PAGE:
The ductile-to-brittle transition in steels was not well understood until after World War II, when a large number of U.S. merchant marine vessels sank as a result of low temperature brittleness.
The Titanic disaster is a result of too many flaws stacked up to survive. Eliminate any one of the flaws, and the result would be vastly different. Had the bulkhads been full-height, the progressive flooding would not have occurred. Had there been enough lifeboats, the loss of life would have been minimal. Had the captain chosen to slow down in poor visibility conditions, the collision could have been avoided or been inconsequential.
Professor Petroski's point that lessons are learned from the failures is accurate: the SS Andrea Doria / MS Stockholm disaster proves it. The Andrea Doria was unable to launch half her lifeboats due to severe listing, but the ship's better design permitted it to stay afloat for 11 hours, allowing other ships to arrive in time to rescue all aboard. Only the design helped; having enough lifeboats wasn't enough to prevent loss of life.
There were lessons not learned though: the collision still occurred in low visibility conditions.
Even TODAY, ship collisions occur in fog, despite shipboard radar and GPS technology:
A big part of my work involves analyzing failures after they happen. (Fortunately, most of the time they're failures which occur during in-house testing, not in the field). The rest of my work involves trying to apply these lessons to prevent failures from happening in the first place.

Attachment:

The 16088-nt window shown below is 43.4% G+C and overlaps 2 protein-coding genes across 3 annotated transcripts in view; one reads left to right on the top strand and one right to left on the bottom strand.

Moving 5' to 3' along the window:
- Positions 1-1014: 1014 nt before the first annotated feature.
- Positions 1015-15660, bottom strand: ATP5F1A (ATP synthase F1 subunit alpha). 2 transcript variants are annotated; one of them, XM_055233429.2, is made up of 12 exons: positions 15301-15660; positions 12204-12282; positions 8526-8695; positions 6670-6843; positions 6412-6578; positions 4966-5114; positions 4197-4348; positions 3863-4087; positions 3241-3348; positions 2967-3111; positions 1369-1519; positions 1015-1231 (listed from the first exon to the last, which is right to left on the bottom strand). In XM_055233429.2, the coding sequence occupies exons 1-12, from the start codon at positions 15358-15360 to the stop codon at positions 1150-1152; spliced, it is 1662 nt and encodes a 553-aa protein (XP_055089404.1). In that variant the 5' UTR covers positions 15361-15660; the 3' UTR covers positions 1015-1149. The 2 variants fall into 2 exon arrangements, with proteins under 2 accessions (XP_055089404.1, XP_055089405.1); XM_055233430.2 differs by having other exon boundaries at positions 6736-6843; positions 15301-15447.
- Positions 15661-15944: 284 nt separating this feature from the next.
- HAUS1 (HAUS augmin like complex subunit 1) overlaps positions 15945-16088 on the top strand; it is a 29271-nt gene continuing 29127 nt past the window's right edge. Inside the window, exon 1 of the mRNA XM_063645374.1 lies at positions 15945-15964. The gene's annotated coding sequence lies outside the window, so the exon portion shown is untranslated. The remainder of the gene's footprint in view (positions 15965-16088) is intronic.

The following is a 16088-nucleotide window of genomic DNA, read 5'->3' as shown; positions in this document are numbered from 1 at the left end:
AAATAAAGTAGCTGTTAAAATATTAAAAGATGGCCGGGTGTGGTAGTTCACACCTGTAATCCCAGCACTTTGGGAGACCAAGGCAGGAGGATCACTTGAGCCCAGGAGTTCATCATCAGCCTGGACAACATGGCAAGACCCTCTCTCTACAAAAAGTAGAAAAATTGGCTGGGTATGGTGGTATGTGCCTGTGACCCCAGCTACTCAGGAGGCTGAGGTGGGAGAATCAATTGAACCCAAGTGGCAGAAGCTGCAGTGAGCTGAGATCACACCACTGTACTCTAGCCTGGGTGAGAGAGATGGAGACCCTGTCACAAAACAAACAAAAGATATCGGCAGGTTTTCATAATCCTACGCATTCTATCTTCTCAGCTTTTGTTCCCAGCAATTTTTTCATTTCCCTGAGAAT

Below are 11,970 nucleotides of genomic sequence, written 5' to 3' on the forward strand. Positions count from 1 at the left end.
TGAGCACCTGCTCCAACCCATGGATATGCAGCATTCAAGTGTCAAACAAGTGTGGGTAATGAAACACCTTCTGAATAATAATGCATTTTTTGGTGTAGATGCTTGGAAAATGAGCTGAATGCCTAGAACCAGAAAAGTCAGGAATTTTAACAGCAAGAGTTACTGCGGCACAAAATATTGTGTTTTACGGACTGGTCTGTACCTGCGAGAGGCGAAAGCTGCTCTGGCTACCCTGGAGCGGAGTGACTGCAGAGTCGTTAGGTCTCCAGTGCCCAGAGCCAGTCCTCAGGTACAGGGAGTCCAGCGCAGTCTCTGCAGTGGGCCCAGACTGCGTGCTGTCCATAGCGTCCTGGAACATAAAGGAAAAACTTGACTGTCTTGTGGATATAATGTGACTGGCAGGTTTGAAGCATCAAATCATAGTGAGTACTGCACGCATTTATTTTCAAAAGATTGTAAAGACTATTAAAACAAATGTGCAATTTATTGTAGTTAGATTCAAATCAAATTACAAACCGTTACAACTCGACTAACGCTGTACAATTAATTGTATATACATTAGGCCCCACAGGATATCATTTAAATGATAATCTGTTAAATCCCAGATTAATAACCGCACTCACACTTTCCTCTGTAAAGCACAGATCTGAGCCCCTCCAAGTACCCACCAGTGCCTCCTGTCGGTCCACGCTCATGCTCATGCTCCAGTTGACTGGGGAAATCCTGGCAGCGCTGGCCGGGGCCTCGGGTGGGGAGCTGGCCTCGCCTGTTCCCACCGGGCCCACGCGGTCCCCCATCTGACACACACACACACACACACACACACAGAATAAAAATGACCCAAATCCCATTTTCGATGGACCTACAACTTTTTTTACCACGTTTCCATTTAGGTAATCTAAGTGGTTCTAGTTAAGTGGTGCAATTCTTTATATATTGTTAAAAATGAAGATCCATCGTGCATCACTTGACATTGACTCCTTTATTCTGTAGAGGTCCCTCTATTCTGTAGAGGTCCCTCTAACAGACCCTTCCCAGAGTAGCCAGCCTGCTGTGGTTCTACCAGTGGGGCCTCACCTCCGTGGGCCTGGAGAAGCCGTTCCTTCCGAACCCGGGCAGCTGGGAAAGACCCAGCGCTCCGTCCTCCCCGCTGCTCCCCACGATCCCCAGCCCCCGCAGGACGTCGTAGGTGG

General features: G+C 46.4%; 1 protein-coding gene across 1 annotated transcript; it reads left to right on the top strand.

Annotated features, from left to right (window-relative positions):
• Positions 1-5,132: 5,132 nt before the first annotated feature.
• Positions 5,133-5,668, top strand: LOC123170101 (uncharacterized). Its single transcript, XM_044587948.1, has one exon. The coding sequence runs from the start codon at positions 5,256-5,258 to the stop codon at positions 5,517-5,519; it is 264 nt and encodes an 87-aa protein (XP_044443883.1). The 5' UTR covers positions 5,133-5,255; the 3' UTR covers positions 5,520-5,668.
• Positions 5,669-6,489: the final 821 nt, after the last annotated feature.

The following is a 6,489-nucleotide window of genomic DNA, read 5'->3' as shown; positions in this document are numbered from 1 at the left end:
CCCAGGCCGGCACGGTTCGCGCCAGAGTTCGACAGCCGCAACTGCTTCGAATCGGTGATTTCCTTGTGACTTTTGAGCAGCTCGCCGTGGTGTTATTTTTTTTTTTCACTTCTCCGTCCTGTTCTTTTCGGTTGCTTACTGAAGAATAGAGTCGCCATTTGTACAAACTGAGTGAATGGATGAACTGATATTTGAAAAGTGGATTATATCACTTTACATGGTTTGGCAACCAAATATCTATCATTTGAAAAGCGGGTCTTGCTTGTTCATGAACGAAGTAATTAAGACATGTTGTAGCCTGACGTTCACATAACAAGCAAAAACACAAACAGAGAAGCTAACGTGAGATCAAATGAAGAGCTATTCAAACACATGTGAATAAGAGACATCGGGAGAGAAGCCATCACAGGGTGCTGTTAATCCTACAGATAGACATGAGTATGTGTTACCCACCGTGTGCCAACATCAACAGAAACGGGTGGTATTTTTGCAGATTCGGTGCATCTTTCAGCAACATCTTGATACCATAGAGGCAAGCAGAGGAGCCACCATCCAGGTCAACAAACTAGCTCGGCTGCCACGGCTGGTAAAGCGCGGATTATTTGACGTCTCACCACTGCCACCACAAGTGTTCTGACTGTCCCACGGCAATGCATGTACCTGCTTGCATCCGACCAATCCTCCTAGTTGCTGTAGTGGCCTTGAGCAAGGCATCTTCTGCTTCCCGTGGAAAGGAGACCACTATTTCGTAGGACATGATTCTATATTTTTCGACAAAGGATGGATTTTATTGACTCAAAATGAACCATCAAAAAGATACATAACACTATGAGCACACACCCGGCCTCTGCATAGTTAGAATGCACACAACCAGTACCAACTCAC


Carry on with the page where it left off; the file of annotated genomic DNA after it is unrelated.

It's not only important to learn from failures -- it's important to learn the correct lessons from failures. Whenever you are trying something new, if anything goes wrong, the knee-jerk reaction is to blame whatever is new in the design. For example, if you are trying out a plastic bearing and you experience a failure, many people will conclude that plastic bearings are simply no good. Then, for the next decade, if anyone suggests using a plastic bearing, the response will be, "We tried that before and it didn't work."
There's also a tendency to throw the kitchen sink at a problem. Often, when a part fails, different engineers may suggest three or four possible changes to the design or manufacturing of the part which might (or might not) fix the problem. There may be pressure from management to "just get it fixed," which might mean implementing all of the changes at the same time and hoping one of them works.